According to an article in the September 2013 edition of Bits 'N' Pieces, in 1992 the North Vietnamese released photographs taken of each one of these eight Americans after they had been shot down.
In each case, the photographs provided conclusive evidence that the men had been killed when they were shot down. But that is all the North Vietnamese have ever done to return the remains of the eight American flyers who are Missing In Action.
Bits 'N' Pieces is the newsletter of the National Alliance of Families For the Return of America's Missing Servicemen.
In October 1992, President George H. W. Bush dispatched a high-level delegation to Hanoi.
At the time, the North Vietnamese released a large number of photographs including photos of downed aircraft, photos of the identification cards of the airmen who had been shot down, and photos of the remains of the airmen who had been shot down.
The remains of eleven American servicemen are shown in the photos The photographs prove beyond the shadow of a doubt that the North Vietnamese knew the fates of these American eleven servicemen and the location of their remains.
- First Lieutenant Lee Aaron Adams, USAF
- Lieutenant Michael John Allard, USN
- Lieutenant Edward Andres Dickson, USN
- Colonel Marvin Nelson Lindsey, USAF
- Commander Doyle Wilmer Lynn, USN
- Captain Paul Truman McClellan, USAF
- Lieutenant Gilbert L. Mitchell, USN
- Colonel Joseph C. Morrison, USAF
- Lieutenant Commander Lee E. Nordahl, USN
- Captain John W. Seuell, USAF
- Lieutenant Colonel Hobart M. Wallace, USMC
Between 2000 and 2005, the North Vietnamese returned the remains of three of the eleven servicemen.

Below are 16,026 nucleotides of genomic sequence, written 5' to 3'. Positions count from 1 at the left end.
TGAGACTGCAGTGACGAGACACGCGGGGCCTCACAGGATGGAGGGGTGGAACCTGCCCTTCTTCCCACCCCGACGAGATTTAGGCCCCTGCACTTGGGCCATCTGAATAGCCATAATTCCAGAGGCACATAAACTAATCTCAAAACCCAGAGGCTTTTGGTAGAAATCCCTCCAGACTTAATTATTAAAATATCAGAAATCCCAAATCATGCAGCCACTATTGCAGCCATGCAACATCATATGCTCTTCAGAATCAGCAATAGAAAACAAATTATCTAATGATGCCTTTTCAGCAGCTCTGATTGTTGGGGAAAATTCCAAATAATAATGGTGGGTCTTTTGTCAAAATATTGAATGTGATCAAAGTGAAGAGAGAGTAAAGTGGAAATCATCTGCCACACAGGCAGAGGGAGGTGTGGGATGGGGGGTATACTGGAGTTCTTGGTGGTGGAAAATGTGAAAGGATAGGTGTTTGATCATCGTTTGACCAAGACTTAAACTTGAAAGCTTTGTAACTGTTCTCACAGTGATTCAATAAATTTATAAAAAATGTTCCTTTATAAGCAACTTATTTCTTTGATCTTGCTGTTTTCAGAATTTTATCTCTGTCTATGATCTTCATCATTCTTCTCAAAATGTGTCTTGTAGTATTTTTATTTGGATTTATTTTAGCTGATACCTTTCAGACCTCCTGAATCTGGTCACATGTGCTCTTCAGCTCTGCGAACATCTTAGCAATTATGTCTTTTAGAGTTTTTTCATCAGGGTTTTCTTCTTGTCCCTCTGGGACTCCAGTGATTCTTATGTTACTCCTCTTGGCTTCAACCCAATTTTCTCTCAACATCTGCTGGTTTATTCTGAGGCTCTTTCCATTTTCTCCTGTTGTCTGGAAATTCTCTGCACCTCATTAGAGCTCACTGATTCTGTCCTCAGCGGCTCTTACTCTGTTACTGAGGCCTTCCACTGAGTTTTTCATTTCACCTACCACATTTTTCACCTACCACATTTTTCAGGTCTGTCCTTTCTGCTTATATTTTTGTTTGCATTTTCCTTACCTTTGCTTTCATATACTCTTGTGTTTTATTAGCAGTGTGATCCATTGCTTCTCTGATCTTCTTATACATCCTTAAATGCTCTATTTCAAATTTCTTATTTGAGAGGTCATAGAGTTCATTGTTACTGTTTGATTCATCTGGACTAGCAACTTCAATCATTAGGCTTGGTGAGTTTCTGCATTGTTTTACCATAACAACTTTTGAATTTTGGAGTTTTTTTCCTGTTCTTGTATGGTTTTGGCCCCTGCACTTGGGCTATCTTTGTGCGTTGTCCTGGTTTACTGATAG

First Lieutenant Lee Aaron Adams, USAF
- * Remains Recovered 10-6-93
- * Remains Identified 3-17-05
Lieutenant Michael John Allard, USN
- * Remains Recovered 8-4-93
- * Remains Identified 10-21-00
Lieutenant Colonel Hobart M. Wallace, USMC
- * Remains Recovered 4-10-86
- * Remains Identified 3-27-02
But the remains of the remaining eight servicemen have never been returned by the North Vietnamese.
If you’ve never been shot at, you don’t have a clue about combat.
If you have never been there and done that, then you have absolutely no idea what is it like to wonder what happened to your best friend, each and every day.
God rescue you, wherever you are.
Vietnam, USAF, 1968-1969
Navy Lieutenant Edward Andres Dickson, has been Missing In Action since February 7, 1965 when he ejected from his A4E Skyhawk over open seas while returning from a bombing mission near Dong Hoi, North Vietnam.
Air Force Colonel Marvin Nelson Lindsey was a married father of three. Colonel Marvin was an RF-101 pilot assigned to the 15th Tactical Reconnaissance Squadron when he was shot down on a daytime photo reconnaissance mission over North Vietnam on June 29, 1965.
Navy Commander Doyle Wilmer Lynn was an F8U Crusader pilot assigned to VF-111 aboard the USS Midway in 1965. He was shot down near Vinh, North Vietnam on May 27, 1965. Vinh was one of the nastiest places on the face of the earth for an American aviator. Been there and done that; wouldn’t wish it on my worst enemy.